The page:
On 3rd December 2014, as part of a collaboration between the Institut Francais and the Puttnam School of Film, French filmmaker Audrey Dana came to our school where she screened her debut feature French Women and engaged in an hour-long Q&A.
Her film was part of the selection of the 4th Rendezvous with French Cinema, an annual local French film festival, which also screened Bertrand Bonello’s Saint Laurent, Volker Schlöndorff’s Diplomacy, a documentary of Juliette Binoche, and other more mainstream titles.
Audrey Dana started out as a theatre and film actress. In 2009, she made her first and only short film, after which she continued acting. At a French comedy film festival, Dana expressed her frustration at the state of French movie industry, with the predominance of males and the lack of female representation in areas outside of acting. Several big-time French producers heard her and approached her to make a movie. They listened to her pitch and offered her the chance to direct it. After two months of hesitation and assurances, she agreed.
At almost two hours long, French Women explores the different lives of eleven women living in Paris and features an ensemble cast that includes Isabelle Adjani, Vanessa Paradis, and Dana herself. The purpose, Dana shared in the Q&A, was to try to portray the complexities of being a contemporary woman. Inspired by Robert Altman’s Short Cuts which features 22 main protagonists, Dana started out with almost as many characters, before finally cutting it down to 11.
The movie moves at a brisk pace, snapping to and fro, back and forth between character arcs. Disorienting at first, one slowly eases into the movie but never feel fully empathetic for more than one or two characters. The fundamental problem of French Women is the script. Many of the characters are weakly conceived and insufficiently fleshed out. They come across as impressions, archetypes, and cliches, instead of fully developed human beings.
Unfortunately though, the writing of this comedy is weak, based largely on crude humour and slapsticks such as the running gags of one character (Laetitia Casta) belching and farting whenever she encounters the guy she fancies and another character (Julie Ferrier) who deals with her Tourette’s syndrome by making love. Perhaps, 3 screenwriters (including Dana herself) working on the story did not seem to materialise.
In the end, the few better conceived and more interesting characters, such as the overworked mother-of-three (Géraldine Nakache) who rediscovers her vivacity in a lesbian babysitter and a gynaecologist (Sylvie Testud) who finds out she has breast cancer, are crowded out by a larger cast of weak characters and are not given their chance to develop and shine.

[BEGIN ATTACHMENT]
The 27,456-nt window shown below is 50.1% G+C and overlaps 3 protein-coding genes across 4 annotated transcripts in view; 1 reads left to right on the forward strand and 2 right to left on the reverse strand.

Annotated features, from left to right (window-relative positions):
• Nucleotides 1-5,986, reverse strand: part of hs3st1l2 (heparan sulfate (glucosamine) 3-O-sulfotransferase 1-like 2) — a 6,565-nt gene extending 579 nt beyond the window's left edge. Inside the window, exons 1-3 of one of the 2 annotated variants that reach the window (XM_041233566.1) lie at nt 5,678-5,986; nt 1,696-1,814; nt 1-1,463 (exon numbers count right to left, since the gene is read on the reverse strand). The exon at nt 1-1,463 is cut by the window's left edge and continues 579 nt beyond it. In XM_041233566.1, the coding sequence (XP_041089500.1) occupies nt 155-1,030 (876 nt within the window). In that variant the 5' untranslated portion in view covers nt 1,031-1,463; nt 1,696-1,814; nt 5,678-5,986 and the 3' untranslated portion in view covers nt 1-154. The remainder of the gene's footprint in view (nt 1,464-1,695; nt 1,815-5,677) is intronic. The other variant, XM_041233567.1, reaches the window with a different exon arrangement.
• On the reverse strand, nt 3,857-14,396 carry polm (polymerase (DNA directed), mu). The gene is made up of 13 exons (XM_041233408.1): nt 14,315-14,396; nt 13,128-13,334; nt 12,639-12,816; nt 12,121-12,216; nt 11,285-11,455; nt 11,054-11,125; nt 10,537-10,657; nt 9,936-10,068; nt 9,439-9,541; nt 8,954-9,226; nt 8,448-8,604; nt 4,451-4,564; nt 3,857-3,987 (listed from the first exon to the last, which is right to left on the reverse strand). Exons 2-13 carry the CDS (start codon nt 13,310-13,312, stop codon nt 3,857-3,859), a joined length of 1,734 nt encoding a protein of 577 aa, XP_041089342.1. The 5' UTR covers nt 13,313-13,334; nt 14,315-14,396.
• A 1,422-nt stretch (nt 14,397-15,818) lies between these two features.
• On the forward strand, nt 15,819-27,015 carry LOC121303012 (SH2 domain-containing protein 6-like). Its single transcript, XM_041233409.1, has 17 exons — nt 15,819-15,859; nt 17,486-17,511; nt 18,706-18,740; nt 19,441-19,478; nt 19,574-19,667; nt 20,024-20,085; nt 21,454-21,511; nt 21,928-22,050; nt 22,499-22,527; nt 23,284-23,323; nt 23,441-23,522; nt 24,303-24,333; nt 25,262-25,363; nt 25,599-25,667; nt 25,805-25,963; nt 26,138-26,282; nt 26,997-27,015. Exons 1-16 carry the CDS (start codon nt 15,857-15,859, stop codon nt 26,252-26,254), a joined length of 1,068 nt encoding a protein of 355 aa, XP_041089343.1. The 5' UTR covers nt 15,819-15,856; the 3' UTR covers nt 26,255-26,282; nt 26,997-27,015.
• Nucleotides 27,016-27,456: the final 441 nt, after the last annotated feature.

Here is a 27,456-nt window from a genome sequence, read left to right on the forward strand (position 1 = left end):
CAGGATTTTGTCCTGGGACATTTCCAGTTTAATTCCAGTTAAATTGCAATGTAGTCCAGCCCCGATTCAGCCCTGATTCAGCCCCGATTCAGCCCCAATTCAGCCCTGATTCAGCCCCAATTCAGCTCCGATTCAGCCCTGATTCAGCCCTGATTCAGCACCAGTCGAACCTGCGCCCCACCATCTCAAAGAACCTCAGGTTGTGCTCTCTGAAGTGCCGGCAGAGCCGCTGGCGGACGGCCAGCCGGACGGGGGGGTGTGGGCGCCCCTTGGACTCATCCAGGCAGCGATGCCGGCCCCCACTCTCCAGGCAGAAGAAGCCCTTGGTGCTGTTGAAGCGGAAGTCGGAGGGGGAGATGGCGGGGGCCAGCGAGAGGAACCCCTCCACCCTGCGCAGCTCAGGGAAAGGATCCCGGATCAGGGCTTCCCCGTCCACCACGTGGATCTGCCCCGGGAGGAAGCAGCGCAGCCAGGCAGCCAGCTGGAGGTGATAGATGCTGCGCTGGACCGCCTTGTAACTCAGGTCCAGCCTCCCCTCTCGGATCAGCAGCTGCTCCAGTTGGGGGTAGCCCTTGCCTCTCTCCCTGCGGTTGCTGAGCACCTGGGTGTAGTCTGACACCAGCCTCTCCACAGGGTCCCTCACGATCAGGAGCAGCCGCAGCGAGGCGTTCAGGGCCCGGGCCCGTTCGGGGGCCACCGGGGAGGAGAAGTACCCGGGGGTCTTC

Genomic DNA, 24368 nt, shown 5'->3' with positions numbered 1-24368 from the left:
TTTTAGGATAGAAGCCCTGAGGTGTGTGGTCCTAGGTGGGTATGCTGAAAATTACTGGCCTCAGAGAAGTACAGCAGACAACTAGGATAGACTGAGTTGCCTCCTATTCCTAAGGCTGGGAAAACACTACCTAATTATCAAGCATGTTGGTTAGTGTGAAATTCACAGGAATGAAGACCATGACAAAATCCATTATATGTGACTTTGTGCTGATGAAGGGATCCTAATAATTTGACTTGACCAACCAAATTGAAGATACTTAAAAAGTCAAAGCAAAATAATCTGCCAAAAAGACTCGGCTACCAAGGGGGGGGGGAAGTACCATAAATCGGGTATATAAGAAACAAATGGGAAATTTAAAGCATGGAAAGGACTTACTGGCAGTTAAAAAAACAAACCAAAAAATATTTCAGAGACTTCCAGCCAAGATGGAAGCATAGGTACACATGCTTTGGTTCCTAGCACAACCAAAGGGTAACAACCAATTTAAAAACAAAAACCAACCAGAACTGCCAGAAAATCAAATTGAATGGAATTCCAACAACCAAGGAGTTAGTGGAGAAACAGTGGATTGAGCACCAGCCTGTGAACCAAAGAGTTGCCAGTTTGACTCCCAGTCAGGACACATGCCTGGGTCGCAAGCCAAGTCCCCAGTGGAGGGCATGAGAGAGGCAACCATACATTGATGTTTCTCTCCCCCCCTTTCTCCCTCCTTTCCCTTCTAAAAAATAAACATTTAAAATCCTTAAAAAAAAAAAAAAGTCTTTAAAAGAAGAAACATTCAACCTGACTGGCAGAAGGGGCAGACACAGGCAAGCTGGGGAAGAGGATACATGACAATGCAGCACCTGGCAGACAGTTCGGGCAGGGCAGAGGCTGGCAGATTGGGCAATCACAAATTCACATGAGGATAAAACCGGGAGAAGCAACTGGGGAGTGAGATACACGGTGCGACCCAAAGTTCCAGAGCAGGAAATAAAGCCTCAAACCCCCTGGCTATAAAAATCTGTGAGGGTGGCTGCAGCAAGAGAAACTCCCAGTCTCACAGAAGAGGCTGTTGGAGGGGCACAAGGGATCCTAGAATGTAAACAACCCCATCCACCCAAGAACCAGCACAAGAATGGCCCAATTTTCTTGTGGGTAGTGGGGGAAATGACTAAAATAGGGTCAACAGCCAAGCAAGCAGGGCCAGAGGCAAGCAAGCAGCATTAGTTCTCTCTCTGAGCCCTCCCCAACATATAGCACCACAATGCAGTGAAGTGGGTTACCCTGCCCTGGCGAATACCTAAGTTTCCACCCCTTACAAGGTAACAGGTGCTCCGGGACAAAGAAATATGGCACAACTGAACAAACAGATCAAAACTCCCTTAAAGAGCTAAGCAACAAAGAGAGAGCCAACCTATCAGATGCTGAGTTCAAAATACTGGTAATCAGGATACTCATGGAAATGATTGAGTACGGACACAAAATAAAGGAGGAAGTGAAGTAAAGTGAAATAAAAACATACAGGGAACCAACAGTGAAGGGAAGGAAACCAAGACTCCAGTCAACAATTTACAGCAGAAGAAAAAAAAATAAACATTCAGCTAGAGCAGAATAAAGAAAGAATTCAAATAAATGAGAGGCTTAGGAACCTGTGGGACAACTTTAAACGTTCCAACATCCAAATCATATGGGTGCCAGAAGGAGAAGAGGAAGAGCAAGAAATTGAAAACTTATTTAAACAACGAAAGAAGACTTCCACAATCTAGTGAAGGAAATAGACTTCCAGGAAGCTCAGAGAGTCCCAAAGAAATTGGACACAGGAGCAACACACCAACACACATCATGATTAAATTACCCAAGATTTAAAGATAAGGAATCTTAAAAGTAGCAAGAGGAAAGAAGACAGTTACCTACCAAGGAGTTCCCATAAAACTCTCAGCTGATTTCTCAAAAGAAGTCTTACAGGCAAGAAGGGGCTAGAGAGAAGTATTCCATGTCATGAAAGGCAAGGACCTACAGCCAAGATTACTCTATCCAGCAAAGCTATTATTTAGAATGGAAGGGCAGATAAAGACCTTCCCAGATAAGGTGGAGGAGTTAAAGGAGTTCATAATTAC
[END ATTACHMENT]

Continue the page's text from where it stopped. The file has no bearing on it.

But one positive lesson we can learn from Dana is her actor-centric approach to filmmaking. An actress herself, she understands that every actor is different and require different treatment and direction. “It’s about feeling the actor,” Dana said, “and what this person specially needs.”
“Does she need to be left alone? Does she need to have the set empty before she does a difficult scene? Does she need me to talk, talk, talk, talk, talk, and feel her subconscious? Does she need me to protect her a lot and give her lots of love or lots of space? It depends on the actor. Everyone is different.”
But, Dana continues, “one thing that is for sure is that you need to keep your heart open and listen to them. Because if you respect your actors, your movie is going to be great.”
Internationally, French Women was not well reviewed and did not receive much theatrical or festival release. (At the moment, Singapore is its only non-European release, and only a single-slot festival release.) Back in France, however, the film was a big hit and a commercial success, climbing to number two at the box office.
Sensitive to the “climate of stress and anxiety” currently in her country and in Europe generally, Dana wants to bring laughter to people and, at the same time, raise questions that they can think about. It comes without surprise that her next project will also be a comedy. Tentatively entitled If I Were a Man, Dana seeks to explore the difference between men and women, telling a story of a mother-of-two who wakes up one day with a penis. She is very aware that her material treads on the thin line between being funny and being crude. While French Women is unfortunately more crude than funny, judging from her critical awareness of the film’s flaws, we are hopeful that Dana’s next feature with her experience directing French Women, will be stronger.
Ho Say Peng is a Year One student at the Puttnam School of Film. He loves to watch films and aspires to be a feature filmmaker.